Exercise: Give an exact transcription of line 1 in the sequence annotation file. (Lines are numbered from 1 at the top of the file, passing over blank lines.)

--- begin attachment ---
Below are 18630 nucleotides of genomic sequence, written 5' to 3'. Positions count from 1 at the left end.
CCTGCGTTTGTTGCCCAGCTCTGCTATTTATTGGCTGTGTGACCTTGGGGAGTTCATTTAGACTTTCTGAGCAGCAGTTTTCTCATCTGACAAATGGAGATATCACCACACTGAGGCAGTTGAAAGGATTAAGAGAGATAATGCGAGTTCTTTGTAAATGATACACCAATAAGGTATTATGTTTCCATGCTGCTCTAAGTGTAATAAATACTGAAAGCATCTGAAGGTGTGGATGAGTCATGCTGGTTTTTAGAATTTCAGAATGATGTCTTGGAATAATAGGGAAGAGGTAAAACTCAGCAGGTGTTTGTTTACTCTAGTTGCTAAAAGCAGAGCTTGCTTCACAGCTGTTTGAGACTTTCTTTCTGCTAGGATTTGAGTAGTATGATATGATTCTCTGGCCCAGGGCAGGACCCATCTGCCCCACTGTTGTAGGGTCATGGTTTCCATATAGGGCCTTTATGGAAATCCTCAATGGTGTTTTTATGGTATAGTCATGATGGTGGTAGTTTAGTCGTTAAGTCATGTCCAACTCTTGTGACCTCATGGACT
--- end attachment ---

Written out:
Below are 18630 nucleotides of genomic sequence, written 5' to 3'. Positions count from 1 at the left end.